American Greetings creates greeting card app to attract social customers

CLEVELAND - The typewriter, newspapers, vinyl records and phone booths have all been victims of technology. Could the greeting card be next?

The U.S. Postal Service says 24 percent fewer cards were mailed between 2002 and 2010 due to changing demographics and new technologies.

“I don’t send too many cards in the mail anymore,” said Molly Janosek of Westlake.

“A lot of people just look at a card and just pitch it,” said Jason Schultz of Brunswick.

It seems that texts, Facebook and e-mail are all taking the place of paper cards.

“We do most of ours online,” said Janosek.

American Greetings is now using that technology to change the way we stay connected.

“We want people to be able to send a card wherever they’re at, any time,” said Kelly Ricker,  American Greetings Executive Director of Product Development.

The Cleveland, Ohio, company created a new app called “Just Wink,” which lets you personalize a card, then send it via text, Facebook or email for free.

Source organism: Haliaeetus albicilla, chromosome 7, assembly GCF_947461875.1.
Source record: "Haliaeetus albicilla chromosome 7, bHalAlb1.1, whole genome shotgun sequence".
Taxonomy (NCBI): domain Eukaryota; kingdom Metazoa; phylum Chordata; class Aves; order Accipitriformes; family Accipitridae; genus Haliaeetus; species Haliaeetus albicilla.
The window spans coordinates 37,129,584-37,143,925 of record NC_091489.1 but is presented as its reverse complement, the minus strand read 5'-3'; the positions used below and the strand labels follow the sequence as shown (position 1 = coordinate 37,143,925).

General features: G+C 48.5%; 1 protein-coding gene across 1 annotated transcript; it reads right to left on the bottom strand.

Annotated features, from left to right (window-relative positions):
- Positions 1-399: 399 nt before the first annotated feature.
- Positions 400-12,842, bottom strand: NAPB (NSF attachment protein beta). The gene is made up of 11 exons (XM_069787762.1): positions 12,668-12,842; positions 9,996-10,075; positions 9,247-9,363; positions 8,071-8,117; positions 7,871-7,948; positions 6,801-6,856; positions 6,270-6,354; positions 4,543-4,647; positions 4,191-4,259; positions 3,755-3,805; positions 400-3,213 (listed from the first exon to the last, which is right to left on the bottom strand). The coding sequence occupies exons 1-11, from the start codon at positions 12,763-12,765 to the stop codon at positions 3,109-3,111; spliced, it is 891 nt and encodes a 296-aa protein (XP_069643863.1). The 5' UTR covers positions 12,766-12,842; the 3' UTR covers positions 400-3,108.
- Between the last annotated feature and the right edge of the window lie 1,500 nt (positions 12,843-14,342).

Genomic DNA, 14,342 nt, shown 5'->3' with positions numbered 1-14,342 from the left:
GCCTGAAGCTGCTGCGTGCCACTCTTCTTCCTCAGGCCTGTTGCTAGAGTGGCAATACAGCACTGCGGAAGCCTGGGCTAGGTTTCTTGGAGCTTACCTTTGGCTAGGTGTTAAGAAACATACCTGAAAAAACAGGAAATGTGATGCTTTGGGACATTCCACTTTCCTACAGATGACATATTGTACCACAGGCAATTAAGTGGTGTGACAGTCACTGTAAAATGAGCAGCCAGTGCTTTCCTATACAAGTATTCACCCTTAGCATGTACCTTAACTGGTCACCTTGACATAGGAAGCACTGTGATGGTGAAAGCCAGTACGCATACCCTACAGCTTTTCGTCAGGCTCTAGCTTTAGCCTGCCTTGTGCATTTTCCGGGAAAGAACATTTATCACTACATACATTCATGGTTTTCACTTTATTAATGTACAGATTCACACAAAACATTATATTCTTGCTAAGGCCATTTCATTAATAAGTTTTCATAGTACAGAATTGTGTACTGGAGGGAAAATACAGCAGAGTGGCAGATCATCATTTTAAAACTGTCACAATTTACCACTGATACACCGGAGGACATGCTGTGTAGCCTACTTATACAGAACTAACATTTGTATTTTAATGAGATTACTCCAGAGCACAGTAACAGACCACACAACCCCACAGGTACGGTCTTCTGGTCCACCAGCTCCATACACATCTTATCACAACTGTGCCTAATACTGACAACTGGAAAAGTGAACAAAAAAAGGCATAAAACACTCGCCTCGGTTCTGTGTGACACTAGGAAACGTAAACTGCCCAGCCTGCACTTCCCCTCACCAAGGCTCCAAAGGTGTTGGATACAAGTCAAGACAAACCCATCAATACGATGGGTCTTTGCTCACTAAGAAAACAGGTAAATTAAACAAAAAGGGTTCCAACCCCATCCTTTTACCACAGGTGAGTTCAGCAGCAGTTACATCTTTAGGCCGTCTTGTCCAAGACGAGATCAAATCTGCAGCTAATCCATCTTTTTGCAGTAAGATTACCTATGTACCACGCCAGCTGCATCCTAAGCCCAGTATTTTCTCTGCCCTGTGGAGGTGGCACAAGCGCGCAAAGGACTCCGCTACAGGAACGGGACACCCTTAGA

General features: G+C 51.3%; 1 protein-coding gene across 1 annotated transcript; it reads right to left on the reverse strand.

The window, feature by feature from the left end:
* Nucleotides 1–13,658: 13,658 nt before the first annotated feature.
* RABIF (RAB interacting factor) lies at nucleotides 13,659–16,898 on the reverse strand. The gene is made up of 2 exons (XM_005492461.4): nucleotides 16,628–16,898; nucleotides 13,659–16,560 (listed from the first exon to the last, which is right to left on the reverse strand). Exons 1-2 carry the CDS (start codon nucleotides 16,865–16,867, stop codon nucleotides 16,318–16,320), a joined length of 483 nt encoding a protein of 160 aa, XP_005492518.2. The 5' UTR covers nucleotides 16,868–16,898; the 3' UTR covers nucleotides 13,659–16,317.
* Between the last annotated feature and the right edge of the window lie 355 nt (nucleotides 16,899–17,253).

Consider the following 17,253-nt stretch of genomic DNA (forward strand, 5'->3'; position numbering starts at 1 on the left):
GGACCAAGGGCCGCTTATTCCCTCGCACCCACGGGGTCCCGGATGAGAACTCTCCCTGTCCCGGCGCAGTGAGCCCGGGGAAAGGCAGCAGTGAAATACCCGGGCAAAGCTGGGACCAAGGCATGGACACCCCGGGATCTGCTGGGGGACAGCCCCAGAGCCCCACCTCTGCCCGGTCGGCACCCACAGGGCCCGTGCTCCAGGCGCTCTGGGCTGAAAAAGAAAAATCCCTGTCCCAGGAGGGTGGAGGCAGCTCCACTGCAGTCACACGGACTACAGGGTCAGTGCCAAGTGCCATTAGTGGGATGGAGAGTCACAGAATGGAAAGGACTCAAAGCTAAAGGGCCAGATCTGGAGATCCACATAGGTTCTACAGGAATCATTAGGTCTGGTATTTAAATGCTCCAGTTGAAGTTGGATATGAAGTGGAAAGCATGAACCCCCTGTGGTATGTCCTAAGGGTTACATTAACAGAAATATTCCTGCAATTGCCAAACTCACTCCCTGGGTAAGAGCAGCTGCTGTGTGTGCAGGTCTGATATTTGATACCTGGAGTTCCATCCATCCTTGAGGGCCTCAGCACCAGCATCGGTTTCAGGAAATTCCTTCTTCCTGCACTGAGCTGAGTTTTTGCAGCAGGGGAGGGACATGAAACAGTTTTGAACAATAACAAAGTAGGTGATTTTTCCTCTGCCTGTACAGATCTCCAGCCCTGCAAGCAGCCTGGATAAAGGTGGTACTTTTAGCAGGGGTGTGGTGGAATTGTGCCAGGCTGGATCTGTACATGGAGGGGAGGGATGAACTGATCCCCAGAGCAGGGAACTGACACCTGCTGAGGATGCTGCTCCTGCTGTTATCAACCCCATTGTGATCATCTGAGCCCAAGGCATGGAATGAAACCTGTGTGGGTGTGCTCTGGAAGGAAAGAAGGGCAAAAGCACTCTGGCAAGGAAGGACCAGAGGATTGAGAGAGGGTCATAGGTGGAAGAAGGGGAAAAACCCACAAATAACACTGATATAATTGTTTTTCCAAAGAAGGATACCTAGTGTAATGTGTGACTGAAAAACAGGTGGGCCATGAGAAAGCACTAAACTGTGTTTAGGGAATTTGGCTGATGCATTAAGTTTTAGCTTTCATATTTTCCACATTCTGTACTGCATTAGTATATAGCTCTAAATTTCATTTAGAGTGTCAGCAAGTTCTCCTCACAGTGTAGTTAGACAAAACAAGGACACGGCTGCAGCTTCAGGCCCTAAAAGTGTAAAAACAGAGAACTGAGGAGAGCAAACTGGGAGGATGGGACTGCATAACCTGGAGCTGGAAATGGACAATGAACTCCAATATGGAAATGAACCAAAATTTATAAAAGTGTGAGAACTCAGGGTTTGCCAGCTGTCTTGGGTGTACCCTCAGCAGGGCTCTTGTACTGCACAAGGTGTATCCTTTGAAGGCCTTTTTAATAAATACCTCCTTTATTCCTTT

“All the things they normally do with a paper card we wanted to give them the same options with the digital experience,” said Rob Matousek, Brand Director, Just Wink.

American Greetings latest technology allows to find and personalize a card on your phone, which they’ll then print it, and mail it anywhere in the world for under $3.

The “Just Wink” line is noticeably different. It’s geared to those 18-34 who may not normally send paper cards.

“The thing for this generation - they want the card to sound like something they would actually say,” said Matousek.

That meant a crash course for card writers on how “Gen Y” is talking.

“It’s been really tricky, but when you hit it, they respond in a big way,” said Matousek.

The result is a product that pushes the envelope.

“You’ve got some cards that say things on there that are a little bit shocking for a greeting card program,” said Ricker.

There may be new digital options, but some occasions still call for a paper card.

“Birthdays, weddings, anniversaries, birth of children,” said Ricker.

And regardless of how much technology changes, some people plan to stick with sealing envelopes and sending cards.

“I’m still old school.  I always get them for my whole family,” said Katie Lee, of Bay Village.

“I personally like having cards to keep, so I always give people cards, because they’re so cute,” said Elexis Wells of Garfield Heights.

Regardless of whether you stick with the old school paper card, or these new digital options, staying connected is easier than ever.

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